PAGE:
Restaurant of the Week: Piccola Cucina

Tracey Ceurvels
The arancini at SoHo's Piccola Cucina are the creamiest rice balls I've ever tasted, filled with beef and mozzarella or eggplant and mozzarella. At $15, they're pretty pricey, but they're the size of oranges and accompanied by an arugula and tomato salad, which softens the blow. Grilled octopus with potato cream ($12), perfectly cooked porcini mushroom risotto ($16) and Mediterranean-style swordfish with mussels and clams ($23) are also big treats. Seafood is chef-owner Philip Guardione's specialty, clearly influenced by his native Sicily. He also once served as chef de cuisine at The Four Seasons in Milan. His swordfish is light, fresh and simple, delightful with an elegant, citrusy bottle of white, a Roero Arneis from Pace ($40). Aside from several other seafood options (much of it flown in from Sicily) is grilled lamb with caponata ($24) and Cornish hen with grilled mushrooms ($23). Piccola Cucina means "tiny kitchen" in Italian and at 300-square-feet the dining room is certainly minuscule, the size of a Manhattan studio apartment. Its size doesn't work against the inviting and stylish interior, with bottle-shaped Jonathan Adler lamps and Italian wallpaper with mocha circles on a light pearl background. There's even room enough for a bar with a few stools. Piccola Cucina displays the same sort of talent many New Yorkers possess, adept at making great use of a small space.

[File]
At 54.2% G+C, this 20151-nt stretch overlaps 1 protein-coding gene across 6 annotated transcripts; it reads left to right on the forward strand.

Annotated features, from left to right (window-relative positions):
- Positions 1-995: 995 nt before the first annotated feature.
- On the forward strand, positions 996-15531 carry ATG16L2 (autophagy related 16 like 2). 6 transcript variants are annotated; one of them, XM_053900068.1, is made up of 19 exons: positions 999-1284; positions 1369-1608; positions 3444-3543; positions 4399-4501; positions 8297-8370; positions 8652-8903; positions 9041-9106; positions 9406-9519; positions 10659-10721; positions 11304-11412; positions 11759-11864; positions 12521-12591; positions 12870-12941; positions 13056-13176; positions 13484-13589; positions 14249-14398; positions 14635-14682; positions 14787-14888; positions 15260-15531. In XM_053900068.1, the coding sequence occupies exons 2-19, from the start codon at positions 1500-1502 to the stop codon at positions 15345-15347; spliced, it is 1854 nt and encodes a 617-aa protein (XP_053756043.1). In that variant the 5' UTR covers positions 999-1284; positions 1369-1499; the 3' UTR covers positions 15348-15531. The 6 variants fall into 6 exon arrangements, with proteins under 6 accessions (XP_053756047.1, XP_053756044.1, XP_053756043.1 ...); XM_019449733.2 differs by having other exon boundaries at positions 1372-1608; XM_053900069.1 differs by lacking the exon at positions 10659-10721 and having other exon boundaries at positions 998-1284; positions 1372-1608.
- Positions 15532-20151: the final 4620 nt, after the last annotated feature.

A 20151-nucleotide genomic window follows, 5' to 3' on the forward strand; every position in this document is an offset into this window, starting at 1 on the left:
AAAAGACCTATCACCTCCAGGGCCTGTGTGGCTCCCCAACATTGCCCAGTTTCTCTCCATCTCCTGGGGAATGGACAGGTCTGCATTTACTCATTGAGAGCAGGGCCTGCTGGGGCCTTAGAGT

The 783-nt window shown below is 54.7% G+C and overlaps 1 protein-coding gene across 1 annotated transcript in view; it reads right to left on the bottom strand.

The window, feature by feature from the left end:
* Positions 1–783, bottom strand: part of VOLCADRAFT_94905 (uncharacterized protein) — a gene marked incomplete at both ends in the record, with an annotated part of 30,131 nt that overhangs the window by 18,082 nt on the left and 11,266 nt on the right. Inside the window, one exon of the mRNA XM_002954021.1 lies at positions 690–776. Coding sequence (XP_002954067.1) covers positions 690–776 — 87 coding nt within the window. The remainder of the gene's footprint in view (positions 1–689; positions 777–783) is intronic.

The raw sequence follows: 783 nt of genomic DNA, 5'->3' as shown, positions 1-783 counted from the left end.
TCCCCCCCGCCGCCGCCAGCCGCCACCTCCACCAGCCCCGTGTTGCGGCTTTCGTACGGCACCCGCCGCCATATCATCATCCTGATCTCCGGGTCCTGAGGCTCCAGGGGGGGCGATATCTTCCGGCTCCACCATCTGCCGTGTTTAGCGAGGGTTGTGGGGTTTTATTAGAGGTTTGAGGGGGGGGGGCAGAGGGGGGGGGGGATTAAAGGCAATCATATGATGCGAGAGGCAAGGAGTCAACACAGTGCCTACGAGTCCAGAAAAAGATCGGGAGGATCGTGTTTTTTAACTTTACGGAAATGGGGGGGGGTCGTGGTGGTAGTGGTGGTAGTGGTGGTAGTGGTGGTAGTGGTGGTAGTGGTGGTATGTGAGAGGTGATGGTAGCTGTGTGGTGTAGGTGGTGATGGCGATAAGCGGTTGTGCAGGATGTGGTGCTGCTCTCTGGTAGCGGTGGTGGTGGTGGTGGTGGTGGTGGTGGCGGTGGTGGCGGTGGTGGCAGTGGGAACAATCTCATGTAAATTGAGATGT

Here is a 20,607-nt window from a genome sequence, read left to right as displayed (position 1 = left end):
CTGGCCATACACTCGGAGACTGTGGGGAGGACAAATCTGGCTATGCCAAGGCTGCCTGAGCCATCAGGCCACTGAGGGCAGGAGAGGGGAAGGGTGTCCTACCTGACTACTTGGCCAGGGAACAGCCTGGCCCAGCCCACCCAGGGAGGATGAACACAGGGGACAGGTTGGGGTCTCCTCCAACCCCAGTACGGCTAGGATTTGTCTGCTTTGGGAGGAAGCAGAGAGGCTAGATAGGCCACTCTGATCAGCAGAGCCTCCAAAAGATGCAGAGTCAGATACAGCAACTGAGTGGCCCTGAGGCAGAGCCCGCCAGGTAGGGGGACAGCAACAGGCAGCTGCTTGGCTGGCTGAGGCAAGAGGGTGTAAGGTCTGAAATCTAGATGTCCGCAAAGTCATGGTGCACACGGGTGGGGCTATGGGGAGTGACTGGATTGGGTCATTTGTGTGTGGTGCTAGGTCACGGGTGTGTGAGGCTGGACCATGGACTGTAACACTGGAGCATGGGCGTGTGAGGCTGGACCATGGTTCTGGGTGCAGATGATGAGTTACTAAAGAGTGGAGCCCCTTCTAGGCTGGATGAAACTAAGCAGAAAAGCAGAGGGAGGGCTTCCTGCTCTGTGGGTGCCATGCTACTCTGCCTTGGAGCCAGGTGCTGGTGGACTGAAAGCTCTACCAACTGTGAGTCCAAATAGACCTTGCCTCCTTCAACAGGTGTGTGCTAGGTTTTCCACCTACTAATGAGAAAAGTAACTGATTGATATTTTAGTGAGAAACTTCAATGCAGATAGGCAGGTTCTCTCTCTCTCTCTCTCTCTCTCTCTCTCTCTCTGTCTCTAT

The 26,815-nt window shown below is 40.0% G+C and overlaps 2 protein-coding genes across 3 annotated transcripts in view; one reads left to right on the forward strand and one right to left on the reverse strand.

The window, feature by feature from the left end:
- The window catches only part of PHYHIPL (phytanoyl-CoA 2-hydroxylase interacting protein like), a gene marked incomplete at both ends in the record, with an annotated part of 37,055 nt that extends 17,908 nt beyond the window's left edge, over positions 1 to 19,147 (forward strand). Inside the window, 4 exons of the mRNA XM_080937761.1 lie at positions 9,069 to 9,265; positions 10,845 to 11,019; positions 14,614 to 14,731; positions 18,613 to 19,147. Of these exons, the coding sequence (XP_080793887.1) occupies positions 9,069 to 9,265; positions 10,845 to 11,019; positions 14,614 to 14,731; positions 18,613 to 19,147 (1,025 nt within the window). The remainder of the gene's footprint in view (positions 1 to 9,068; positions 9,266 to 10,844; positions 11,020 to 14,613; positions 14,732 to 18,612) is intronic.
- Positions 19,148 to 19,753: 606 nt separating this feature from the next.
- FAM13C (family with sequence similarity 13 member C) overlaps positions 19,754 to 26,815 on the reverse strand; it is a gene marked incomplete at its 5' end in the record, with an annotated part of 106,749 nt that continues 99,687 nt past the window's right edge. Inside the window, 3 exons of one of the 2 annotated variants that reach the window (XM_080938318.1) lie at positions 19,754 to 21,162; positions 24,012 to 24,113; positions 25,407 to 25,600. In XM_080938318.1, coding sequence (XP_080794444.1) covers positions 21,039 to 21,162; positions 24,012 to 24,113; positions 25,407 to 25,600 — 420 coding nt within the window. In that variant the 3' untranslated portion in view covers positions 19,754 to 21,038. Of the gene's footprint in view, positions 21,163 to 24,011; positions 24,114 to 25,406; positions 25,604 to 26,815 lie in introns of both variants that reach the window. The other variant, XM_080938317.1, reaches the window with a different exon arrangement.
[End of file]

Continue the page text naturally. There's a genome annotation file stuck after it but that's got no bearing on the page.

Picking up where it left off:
Piccola Cucina
184 Prince St., (212) 625-3200

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